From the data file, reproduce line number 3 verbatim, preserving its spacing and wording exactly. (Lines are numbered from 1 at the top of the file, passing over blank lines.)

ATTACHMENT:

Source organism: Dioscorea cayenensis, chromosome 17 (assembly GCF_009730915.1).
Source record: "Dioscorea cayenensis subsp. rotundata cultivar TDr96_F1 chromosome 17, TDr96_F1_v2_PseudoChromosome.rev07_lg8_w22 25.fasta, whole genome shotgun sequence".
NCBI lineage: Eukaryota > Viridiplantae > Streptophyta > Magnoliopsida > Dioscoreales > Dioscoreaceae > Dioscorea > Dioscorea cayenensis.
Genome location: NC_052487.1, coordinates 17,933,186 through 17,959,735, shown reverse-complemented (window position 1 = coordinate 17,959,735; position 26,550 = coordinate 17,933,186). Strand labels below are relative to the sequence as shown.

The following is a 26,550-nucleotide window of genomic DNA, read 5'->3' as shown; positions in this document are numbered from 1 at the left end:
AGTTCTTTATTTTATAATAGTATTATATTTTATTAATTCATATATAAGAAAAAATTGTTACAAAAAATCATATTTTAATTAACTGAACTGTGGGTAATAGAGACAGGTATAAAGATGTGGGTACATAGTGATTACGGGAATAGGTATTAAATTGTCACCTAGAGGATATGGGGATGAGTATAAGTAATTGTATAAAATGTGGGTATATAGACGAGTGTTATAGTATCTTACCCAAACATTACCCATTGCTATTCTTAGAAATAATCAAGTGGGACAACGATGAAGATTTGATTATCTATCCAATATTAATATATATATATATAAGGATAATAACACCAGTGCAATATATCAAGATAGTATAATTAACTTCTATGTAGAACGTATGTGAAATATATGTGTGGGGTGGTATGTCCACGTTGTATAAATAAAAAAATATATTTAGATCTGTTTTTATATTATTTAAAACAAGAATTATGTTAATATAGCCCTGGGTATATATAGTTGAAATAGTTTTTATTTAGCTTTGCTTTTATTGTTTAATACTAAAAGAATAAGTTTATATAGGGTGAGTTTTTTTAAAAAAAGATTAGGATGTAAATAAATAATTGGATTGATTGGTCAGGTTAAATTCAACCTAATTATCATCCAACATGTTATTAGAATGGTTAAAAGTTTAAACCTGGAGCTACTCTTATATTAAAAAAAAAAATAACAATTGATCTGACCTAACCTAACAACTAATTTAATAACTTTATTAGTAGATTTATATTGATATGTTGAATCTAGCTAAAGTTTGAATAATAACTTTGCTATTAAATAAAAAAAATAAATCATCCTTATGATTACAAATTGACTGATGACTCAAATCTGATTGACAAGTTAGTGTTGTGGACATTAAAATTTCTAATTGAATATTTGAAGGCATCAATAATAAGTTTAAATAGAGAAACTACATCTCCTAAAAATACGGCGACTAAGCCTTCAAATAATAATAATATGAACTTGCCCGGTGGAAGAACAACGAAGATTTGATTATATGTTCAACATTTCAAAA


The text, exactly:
NCBI lineage: Eukaryota > Viridiplantae > Streptophyta > Magnoliopsida > Dioscoreales > Dioscoreaceae > Dioscorea > Dioscorea cayenensis.